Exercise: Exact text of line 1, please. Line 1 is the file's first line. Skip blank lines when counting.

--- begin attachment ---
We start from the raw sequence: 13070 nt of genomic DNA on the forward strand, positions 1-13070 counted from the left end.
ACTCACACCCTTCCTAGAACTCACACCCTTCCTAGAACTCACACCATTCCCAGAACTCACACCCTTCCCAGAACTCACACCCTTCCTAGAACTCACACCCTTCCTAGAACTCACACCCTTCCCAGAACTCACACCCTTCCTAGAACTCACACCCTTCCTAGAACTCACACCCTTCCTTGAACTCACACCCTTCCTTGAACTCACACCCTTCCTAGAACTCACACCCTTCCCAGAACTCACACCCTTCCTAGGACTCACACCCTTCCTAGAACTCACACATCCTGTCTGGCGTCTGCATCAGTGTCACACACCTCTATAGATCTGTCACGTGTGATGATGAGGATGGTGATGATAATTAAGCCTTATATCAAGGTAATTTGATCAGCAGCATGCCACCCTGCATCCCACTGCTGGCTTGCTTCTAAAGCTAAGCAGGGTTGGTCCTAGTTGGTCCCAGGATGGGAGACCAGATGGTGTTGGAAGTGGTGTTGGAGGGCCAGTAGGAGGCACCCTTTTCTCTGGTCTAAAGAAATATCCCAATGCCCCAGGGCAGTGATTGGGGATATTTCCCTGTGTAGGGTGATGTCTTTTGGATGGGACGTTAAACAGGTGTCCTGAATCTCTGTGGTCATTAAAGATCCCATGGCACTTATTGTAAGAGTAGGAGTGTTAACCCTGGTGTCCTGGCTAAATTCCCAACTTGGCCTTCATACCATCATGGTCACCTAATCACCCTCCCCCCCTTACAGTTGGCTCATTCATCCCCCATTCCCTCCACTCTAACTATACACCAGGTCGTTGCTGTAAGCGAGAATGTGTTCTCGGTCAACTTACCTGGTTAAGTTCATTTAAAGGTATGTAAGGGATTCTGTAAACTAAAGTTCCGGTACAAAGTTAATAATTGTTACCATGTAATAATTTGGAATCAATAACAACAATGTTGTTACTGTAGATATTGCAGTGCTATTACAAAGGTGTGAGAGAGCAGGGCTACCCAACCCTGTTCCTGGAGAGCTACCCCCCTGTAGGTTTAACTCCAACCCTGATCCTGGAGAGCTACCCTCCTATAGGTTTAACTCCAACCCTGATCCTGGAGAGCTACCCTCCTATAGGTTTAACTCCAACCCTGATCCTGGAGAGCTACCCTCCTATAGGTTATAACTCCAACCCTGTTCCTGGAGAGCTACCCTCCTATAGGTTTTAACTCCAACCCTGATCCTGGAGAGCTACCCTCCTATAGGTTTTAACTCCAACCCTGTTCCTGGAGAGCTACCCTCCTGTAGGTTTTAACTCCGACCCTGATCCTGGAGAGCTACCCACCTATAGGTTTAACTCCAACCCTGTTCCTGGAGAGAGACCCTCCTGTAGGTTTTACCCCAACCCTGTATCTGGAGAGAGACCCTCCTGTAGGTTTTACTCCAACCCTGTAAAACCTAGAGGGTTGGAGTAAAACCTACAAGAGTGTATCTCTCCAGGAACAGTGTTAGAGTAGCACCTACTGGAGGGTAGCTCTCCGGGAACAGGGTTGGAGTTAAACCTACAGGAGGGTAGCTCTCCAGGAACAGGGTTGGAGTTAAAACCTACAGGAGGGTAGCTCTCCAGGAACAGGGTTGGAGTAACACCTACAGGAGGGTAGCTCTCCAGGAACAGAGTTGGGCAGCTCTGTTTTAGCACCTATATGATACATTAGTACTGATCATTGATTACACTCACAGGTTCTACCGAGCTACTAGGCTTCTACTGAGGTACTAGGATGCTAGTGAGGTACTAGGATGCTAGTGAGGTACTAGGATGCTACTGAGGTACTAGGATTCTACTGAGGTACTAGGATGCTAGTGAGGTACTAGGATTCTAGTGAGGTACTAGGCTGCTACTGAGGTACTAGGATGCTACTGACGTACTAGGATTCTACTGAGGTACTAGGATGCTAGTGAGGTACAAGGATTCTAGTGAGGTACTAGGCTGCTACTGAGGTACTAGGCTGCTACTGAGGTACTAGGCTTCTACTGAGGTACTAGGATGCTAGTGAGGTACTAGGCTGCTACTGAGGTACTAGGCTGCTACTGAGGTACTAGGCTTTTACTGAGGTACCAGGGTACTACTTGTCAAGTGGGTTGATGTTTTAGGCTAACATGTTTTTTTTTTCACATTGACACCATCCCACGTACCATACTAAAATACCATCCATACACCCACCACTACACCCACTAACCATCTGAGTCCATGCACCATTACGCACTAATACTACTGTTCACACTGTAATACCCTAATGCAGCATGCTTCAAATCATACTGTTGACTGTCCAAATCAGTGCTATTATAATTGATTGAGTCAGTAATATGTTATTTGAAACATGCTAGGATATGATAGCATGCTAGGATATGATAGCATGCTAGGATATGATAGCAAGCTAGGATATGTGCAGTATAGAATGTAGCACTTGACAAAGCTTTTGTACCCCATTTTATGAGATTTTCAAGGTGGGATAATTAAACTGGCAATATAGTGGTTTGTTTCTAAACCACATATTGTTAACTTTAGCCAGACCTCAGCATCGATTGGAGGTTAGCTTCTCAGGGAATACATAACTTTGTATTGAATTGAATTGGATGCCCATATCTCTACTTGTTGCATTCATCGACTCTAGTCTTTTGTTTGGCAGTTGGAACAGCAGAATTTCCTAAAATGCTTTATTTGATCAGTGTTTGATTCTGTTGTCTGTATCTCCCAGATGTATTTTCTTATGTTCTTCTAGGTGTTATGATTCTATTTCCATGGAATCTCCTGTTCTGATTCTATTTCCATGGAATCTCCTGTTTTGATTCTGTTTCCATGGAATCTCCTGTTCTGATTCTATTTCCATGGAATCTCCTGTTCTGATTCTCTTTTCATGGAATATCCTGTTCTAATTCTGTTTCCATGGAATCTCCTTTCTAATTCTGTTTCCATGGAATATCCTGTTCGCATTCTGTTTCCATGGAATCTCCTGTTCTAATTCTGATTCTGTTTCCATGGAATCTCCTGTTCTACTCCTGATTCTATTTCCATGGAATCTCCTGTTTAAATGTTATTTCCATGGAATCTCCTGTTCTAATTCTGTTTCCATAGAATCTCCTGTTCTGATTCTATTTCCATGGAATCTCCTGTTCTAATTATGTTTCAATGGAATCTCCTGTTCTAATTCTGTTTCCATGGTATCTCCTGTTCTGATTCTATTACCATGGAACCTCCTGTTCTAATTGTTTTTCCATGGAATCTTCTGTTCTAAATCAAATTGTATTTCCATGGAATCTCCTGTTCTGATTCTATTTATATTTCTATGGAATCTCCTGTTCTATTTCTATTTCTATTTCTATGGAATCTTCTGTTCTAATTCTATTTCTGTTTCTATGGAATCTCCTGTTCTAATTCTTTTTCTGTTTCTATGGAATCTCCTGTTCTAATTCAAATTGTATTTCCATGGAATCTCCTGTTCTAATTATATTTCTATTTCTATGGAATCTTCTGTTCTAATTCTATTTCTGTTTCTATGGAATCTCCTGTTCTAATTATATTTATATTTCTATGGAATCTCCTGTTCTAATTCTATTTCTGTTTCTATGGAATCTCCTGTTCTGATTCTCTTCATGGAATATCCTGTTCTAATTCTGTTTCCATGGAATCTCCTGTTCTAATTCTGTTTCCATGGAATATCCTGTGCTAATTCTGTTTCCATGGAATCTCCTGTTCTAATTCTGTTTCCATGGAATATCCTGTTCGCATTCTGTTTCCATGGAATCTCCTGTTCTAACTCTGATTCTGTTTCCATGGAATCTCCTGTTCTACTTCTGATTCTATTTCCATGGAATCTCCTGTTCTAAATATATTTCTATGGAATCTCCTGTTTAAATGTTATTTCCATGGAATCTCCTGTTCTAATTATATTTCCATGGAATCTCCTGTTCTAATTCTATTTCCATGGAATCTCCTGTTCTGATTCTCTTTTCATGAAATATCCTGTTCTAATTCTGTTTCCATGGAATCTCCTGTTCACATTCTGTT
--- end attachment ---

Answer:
We start from the raw sequence: 13070 nt of genomic DNA on the forward strand, positions 1-13070 counted from the left end.